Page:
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Critérium du Dauphiné: Froome Wins Again

After winning the opening time trial yesterday, Chris Froome once emerged victorious on the Dauphiné's first mountain top finish.

Lionel Bonaventure, Getty Images

The slopes of the Col du Béal provided the stage for as knock-down-drag-out fighting as you see in bike races. Coming at the end of the second stage of the Dauphiné and with only a 10 kilometer time trial yesterday, the summit finish greeted fresh riders with plenty of reserves to spend without fear of repercussions in the next days. As race leader Chris Froome's last Sky teammate swung off with five kilometers remaining to the summit the hostilities began in ernest with Froome accelerating sharply in the saddle in a manner remiscient of his dominance of of the Mont Ventoux stage in last year's Tour de France. This time, however, his acceleration failed to shake off Alberto Contador and shortly afterwards most of the general classification contenders rejoined the leading duo. Wilco Kelderman, coming off a strong ride at the Giro d'Italia, and Andrew Talansky tried digs, perhaps in hopes Froome would be watching Contador and Vincenzo Nibali more closely than second tier favorites. Contador, on the other hand, let Froome respond to the flurry of attacks and conserved his energy for the most important task at hand - staying with Froome, and hopefully gapping him at the end of the climb. Contador did manage to stay with Froome through the final kilometer, withstanding several sharp accelerations that shed the remainder of the group in the process, but was unable to come around the Sky rider at the line. Four seconds behind, Kelderman led home a trickle of GC contenders. Vincenzo Nibali, expected to be one of the biggest challengers to Froome, ceded 27 seconds in the final kilometer and now sits a daunting 50 seconds adrift.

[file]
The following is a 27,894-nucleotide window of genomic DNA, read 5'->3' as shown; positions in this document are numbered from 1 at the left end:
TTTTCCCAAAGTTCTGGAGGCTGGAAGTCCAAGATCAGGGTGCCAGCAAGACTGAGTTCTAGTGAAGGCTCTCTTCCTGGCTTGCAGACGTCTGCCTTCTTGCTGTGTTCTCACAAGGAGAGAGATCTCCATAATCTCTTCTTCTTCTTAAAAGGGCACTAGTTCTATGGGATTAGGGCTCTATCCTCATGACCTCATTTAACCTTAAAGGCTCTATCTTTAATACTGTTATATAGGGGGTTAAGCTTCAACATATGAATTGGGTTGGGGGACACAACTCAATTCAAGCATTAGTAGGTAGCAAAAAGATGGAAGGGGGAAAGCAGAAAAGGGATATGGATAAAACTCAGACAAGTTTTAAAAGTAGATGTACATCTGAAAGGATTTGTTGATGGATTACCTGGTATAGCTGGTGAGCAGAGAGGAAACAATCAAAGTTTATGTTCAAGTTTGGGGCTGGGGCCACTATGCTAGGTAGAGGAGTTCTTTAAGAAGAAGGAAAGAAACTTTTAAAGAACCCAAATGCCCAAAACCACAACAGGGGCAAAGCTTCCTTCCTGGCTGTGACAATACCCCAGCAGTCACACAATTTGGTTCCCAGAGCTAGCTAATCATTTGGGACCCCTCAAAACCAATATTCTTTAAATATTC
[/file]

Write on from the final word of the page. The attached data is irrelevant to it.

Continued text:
This year's Dauphine has not been short of GC action - in the first two stages we have witnessed a time trial and a hors categorie summit finish atop the Col du Béal. The route is a marked break from the past where GC action was spread more evenly throughout the route or back loaded in the last days of the week. Gone too is the Dauphine's traditional preview of key aspects of the Tour de France, including a long(ish) time trial and at least partial tracing of a key mountain stage in July. Now we're left wondering - is this experimentation a dud?

With Froome establishing a lead yesterday and proving the best on the climbs today, one might wonder if the rest of this week is a forgone conclusion to the dominance of the past two days. But to call Froome's two stage wins dominance would be premature, especially with two mountaintop finishes and one potentially tricky mountain stage yet to come. The GC action will subside tomorrow during what should be a stage for the sprinters, but Wednesday's stage summits the category 2 Col de Manse 14km from the line. The descent off the Manse makes up half of this distance and it is the type of stage Vincenzo Nibali, now sitting 50 seconds adrift, will try to turn to his advantage. Holding off a chase in the last flatter kilometers will be hard, but a coup here could take back 15-30 seconds. Thursday and Friday are more rolling and will set up the final showdown on two hard, but not obscenely difficult, summit finishes over the weekend. With only a 12 second lead over Contador, Froome will have to be on point to keep or extend his lead, though the absence of time bonuses for stage victories will play into his favor as the week goes on.

Stage Results:

1 Christopher Froome (GBr) Team Sky 4:24:41
2 Alberto Contador Velasco (Spa) Tinkoff-Saxo
3 Wilco Kelderman (Ned) Belkin Pro Cycling Team 0:00:04
4 Jurgen Van Den Broeck (Bel) Lotto Belisol 0:00:10
5 Andrew Talansky (USA) Garmin Sharp 0:00:12
6 Vincenzo Nibali (Ita) Astana Pro Team 0:00:27
7 Igor Anton Hernandez (Spa) Movistar Team 0:00:40
8 Adam Yates (GBr) Orica Greenedge 0:00:42
9 Sébastien Reichenbach (Swi) IAM Cycling 0:00:44
10 Daniel Navarro Garcia (Spa) Cofidis, Solutions Credits 0:00:45

General Classification:

1 Christopher Froome (GBr) Team Sky 4:37:44
2 Alberto Contador Velasco (Spa) Tinkoff-Saxo 0:00:12
3 Wilco Kelderman (Ned) Belkin Pro Cycling Team 0:00:21
4 Andrew Talansky (USA) Garmin Sharp 0:00:33
5 Jurgen Van Den Broeck (Bel) Lotto Belisol 0:00:35
6 Vincenzo Nibali (Ita) Astana Pro Team 0:00:50
7 Haimar Zubeldia Agirre (Spa) Trek Factory Racing 0:01:22
8 Jakob Fuglsang (Den) Astana Pro Team
9 Adam Yates (GBr) Orica Greenedge 0:01:31
10 Tanel Kangert (Est) Astana Pro Team 0:01:35